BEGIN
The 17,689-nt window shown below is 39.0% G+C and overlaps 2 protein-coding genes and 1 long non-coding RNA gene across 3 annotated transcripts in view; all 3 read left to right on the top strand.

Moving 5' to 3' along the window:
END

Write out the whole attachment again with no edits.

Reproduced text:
The 17,689-nt window shown below is 39.0% G+C and overlaps 2 protein-coding genes and 1 long non-coding RNA gene across 3 annotated transcripts in view; all 3 read left to right on the top strand.

Moving 5' to 3' along the window: